Our Flag Has Always Been ‘GorJay.’

Wednesday I came upon an interesting read from the folks at COLAToday.com. As much as I like to think I know about our state, the debate about the crescent moon on the South Carolina State flag is not one of them. I knew about the controversy regarding the tree not being ‘uniform’ on all flags and schwag, but always thought the symbol in the corner was a moon and never questioned it or heard any differently.

It’s thought-provoking, actually. Think of all the businesses in The Palmetto State that are named in honor of the crescent moon. Thinking further, what of the Order of the Silver Crescent? Should that not be a thing? (For context: The Order of the Silver Crescent was initiated by Governor David Beasley in 1997 as a companion award to the Order of the Palmetto and was intended to honor the achievements of South Carolinians aged eighteen or younger. In May 1999 Governor Hodges determined that the Silver Crescent would be awarded to persons of any age for exemplary community contributions and achievements. Each honoree received a certificate decorated with a large crescent moon, signed by the governor, and bearing the governor’s seal of office.)

Either way below is a good read. Thanks to the folks at COLAToday.com for the conversation!

Franklin Jones

Here’s the thing: as is often the case when it comes to history – we’ve lost track of some of it. And now, modern-day historians disagree on what we’re actually looking at when it comes to the state flag.

Confused? Don’t worry – we’ll explain.

The story begins with one man: Colonel William MoultrieFrom his fort on what is now Sullivan’s Island (near Charleston), Moultrie defended the Charleston Harbor from British warships.

Fort Moultrie | Photo by: @walk_with_steve

For nine grueling hours on June 28, 1776, British battleships pounded the Lowcountry’s Fort Sullivan with cannon fire – but to no avail. That’s because its walls were fortified with palmetto logs – which absorbed the force from the cannonballs, rather than shattering.

Eventually, the Redcoats withdrew. Of course, they did go on to carry out a successful siege of Charleston – but thanks to the fierce protection by the palmetto logs, today, Fort Sullivan (now Fort Moultrie) was still standing by the end of the Revolutionary War.

How does that play into the story of our state flag, you ask? Two ways. One – because the life-saving work of the palmetto logs can be attributed in the sabal palmetto ultimately being designated South Carolina’s State tree. And two – because Colonel Moultrie designed a flag that hung at Fort Sullivan– one that eventually inspired the design of the state flag.

The Fort Moultrie Flag

The Ft. Moultrie Flag | image public domain

Col. Moultrie chose blue to be the color of the flag so that it would match the color of his soldiers’ uniforms.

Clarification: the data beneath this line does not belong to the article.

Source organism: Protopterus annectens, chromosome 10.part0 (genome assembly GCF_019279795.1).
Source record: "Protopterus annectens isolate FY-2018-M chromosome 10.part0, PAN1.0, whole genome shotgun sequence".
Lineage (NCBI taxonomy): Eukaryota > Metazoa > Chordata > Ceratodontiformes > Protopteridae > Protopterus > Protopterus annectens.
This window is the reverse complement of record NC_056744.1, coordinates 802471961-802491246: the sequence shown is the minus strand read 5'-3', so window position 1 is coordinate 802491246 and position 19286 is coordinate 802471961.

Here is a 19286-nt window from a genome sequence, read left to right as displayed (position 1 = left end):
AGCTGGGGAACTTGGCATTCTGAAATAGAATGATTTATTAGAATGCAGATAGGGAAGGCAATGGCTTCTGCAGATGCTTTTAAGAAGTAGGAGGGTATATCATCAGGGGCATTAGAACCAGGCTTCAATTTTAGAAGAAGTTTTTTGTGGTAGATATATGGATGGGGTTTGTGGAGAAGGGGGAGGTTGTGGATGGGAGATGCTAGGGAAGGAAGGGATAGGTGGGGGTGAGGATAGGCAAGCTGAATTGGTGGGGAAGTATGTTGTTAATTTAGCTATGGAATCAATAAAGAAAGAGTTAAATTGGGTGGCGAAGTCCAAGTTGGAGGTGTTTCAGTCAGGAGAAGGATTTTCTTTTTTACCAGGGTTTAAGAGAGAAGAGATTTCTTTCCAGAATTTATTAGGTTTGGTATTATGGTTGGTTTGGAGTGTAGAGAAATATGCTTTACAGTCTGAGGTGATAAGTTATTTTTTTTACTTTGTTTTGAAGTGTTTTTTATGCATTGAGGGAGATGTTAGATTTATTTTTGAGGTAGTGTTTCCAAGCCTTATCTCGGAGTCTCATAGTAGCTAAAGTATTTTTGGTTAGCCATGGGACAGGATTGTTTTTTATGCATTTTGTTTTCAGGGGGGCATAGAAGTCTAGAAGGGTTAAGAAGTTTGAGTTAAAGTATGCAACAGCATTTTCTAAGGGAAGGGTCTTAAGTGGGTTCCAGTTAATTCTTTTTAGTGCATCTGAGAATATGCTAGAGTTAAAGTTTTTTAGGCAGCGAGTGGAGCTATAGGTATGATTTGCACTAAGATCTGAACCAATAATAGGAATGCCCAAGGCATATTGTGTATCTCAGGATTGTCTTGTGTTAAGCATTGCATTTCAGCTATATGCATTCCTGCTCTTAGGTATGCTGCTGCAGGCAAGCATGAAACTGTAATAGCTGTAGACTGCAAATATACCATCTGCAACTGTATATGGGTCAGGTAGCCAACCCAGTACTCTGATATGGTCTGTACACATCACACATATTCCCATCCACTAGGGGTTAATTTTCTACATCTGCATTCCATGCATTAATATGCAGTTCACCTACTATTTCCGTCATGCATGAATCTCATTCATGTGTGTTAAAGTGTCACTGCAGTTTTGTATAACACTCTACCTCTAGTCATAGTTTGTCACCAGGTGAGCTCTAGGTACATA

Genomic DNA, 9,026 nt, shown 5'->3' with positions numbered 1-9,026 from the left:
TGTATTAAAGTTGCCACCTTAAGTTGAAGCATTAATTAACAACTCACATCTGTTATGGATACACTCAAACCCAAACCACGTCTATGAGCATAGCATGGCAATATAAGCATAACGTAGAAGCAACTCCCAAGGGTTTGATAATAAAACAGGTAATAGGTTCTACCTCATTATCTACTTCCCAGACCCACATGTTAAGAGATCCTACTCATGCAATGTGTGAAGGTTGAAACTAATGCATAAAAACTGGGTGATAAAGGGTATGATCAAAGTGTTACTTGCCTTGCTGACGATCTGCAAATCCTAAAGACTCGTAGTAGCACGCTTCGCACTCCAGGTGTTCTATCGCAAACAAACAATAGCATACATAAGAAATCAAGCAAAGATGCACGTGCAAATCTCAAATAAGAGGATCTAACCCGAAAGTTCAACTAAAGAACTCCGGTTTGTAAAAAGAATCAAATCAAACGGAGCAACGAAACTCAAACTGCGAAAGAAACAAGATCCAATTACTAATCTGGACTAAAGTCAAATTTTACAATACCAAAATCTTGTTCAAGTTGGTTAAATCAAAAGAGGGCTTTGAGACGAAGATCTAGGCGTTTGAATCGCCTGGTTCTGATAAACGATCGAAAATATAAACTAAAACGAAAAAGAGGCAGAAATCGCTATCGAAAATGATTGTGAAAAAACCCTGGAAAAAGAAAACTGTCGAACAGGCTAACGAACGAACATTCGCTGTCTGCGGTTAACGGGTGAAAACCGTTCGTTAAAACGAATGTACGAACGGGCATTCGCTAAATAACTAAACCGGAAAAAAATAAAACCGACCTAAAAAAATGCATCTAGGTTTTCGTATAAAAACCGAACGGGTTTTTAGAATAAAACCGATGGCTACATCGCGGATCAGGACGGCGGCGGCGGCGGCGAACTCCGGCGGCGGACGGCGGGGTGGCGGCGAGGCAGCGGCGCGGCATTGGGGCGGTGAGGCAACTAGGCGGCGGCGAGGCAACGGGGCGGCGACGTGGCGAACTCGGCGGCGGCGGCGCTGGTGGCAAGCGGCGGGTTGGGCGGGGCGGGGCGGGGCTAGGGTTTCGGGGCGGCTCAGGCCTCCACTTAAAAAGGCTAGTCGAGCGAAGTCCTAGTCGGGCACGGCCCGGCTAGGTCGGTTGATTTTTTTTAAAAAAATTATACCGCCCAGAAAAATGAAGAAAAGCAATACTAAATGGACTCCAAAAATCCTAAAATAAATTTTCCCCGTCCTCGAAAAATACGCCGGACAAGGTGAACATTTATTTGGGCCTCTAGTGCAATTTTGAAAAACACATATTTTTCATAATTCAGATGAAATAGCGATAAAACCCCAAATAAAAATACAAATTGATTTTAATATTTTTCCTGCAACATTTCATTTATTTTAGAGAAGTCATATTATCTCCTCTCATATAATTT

The crescent, with the word “liberty” written across it, also paid homage to their uniforms: their caps were adorned with silver crescents, along with the words “Liberty or Death.” (Or was it a gorget? More on that below.)

Does this all look familiar? It should. After the war ended, state leaders used this flag as a basis for the design of the official state flag in 1861The word ‘liberty’ was taken out, and, of course, the palmetto tree was added.

Crescent Controversy

A gorget for an officer of the South Carolina Infantry Regiment | image public domain

The crescent, positioned over in the top left corner, seems to welcome the comparison of a moon shining over a palmetto tree. But a lot of people will tell you that it’s not a moon at all– but a crescent-shaped piece of armor worn across the throat called a “gorget.”

Some argue that the gorget symbol was worn on the hats of soldiers as a way of paying tribute to the days of wearing body armor. And being that the crescent symbol on the flag was taken from the uniforms, that would mean the symbol on the flag is also a gorget – not a moon.

Historians have scoured records from the time in an attempt to identify the object, once and for all. They even read Col. Moultrie’s diary in the hopes it would shed some light on the mystery – but even in his most private confessions, Moultrie only referred to the symbol as a “crescent.”

50 Shades of Gray Areas

The most popular versions of the S.C. state flag | photo via @PickSCFlag

Believe it or notthe crescent isn’t the only point of contention on the flag.

As lawmakers never established any official guidelines on what the flag should look like, there isn’t a universally accepted design. The consequence of having no solidified design is that the position, placement, size + color of the symbols varies depending on the flag maker.

Lawmakers even reviewed the issue this year – after it was brought to their attention by Newberry-based political consultant Scott Malyrerck. But the session ended last month, without any flag-related legislation reaching the Senate floor.

I’ve grown up thinking of the state flag as bearing a palmetto tree + a crescent moon, and never realized that the issue was up for debate. It’s an interesting theory for sure, but I think I’m still on Team Crescent Moon.

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